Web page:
Darin Janssen’s Weblog

Your name is attached to it!

As you read this posting, I would like to state that I am by no means trying to be offensive, rather constructively critical.  

We are assigned to post blogs on the internet. Anyone can read what we post; fellow students, professors, employers, even future employers.  A person’s first impression or assumptions are strong and can be difficult to overcome, especially when negative.

As I read other postings and comments on our various blogs, I wonder how much consideration some people have on how professional they appear.  I have noticed some  spelling and grammatical errors being made that could easily be fixed by simply re-reading before the posts are published.  I ran into the same thing in my EPS 100 class last year and in other classes where we had to read other students work.  We are training to become teachers and I feel it is important to have a level of professionalism when it comes to what we attach our name to. 

I will be the first to admit that I am terrible at spelling and grammar so I have made it habit to read and re-read everything that I am attaching my name to.  I do not always find all the mistakes, but I always find some, even after the fourth or fifth reading.  The mistakes I do miss are usually not obvious and will generally be missed by others as well.  I am sure there are mistakes in this posting and I am sure some people reading this post will read it a second time to try to find some errors.  I am ok with that because maybe it will encourage you to consider getting in the habit of re-reading everything that has your name attached to it before you post it, publish it, or hand it in.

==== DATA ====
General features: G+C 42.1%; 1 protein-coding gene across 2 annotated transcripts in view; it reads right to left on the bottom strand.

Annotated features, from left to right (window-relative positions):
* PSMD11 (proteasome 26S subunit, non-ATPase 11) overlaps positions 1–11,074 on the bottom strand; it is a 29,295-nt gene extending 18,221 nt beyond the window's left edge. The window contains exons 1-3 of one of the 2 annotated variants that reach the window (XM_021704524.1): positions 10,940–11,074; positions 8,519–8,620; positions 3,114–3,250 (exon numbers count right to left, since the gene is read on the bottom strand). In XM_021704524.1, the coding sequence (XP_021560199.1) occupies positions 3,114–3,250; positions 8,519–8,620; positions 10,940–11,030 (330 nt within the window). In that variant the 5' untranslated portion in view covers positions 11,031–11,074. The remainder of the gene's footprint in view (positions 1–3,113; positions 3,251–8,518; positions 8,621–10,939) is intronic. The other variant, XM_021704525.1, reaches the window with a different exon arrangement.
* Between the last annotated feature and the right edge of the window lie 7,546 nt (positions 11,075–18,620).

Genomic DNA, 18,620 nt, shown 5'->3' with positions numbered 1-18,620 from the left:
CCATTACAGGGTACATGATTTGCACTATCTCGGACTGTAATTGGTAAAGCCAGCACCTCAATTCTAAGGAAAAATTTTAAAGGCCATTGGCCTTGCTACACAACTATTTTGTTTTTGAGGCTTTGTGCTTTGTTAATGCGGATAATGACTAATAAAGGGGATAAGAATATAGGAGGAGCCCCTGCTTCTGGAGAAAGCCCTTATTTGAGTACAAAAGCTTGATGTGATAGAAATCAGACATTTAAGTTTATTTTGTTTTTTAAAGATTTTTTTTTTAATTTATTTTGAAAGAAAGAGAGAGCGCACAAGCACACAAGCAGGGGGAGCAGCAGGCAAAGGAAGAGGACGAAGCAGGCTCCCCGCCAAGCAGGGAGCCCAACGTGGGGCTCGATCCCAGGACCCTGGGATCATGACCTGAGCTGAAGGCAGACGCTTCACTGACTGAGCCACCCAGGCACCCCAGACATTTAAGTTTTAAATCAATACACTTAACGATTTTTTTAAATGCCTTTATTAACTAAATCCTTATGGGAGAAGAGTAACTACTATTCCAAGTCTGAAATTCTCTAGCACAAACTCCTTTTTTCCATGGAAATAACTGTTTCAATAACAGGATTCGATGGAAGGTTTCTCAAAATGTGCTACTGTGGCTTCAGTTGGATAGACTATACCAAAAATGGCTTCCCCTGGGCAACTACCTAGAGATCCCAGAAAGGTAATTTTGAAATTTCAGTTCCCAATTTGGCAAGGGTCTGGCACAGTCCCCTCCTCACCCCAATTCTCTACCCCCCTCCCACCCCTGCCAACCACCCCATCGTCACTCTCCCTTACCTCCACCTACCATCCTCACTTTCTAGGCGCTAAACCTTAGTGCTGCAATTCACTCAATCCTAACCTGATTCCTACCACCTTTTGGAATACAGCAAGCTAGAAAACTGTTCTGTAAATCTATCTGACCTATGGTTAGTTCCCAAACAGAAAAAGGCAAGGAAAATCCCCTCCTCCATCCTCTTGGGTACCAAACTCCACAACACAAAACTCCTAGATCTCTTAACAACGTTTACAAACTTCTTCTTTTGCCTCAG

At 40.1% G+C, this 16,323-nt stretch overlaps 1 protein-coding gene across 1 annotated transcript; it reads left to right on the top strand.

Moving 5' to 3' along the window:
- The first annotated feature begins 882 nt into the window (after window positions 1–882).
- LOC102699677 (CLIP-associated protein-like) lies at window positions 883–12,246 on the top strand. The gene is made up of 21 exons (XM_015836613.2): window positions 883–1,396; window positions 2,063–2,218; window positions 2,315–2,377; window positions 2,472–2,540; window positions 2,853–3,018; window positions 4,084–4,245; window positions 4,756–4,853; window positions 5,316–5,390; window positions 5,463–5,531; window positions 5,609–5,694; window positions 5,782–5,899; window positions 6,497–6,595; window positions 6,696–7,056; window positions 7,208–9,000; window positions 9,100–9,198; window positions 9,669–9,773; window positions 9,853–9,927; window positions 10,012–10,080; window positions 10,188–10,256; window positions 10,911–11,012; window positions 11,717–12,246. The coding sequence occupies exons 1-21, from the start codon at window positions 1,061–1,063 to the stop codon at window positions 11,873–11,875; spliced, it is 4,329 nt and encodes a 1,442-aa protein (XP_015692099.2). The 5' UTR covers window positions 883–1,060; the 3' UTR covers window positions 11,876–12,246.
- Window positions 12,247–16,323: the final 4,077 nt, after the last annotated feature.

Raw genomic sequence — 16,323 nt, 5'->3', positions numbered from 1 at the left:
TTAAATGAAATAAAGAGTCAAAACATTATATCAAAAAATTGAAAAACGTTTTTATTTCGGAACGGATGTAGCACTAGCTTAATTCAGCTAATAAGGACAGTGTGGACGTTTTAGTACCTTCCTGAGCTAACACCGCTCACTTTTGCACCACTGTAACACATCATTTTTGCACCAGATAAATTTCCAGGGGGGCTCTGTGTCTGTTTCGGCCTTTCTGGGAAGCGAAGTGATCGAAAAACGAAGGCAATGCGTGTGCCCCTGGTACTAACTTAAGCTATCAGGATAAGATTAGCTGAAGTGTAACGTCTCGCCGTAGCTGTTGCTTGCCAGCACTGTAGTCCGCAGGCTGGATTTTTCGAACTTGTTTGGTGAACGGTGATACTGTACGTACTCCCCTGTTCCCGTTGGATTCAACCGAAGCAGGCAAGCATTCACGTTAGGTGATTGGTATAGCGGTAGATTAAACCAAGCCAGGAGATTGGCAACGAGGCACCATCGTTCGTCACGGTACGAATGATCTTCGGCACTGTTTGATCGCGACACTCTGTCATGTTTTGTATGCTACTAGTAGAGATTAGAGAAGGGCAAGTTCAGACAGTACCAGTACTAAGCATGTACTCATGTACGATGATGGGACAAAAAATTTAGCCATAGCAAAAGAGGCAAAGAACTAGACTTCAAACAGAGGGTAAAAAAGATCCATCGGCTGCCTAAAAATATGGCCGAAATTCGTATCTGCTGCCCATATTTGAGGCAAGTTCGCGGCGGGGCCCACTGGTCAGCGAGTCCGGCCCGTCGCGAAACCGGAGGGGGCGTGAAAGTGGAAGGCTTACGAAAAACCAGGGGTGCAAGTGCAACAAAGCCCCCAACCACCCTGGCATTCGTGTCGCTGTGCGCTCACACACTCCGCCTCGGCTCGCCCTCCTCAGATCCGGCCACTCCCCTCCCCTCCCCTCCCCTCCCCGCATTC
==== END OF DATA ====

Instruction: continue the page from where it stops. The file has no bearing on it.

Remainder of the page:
January 28, 2008 - Posted by | ECMP 355, General


  1. This is a great post that can illicit many responses. Depending on how you view a blog, your point may or may not be valid.

    If you see it as you’ve described as a publishing space of future educators, then it’s clearly important to portray yourself accordingly. Some might argue it’s more of an exploratory space where the odd error or grammatical miscue is okay.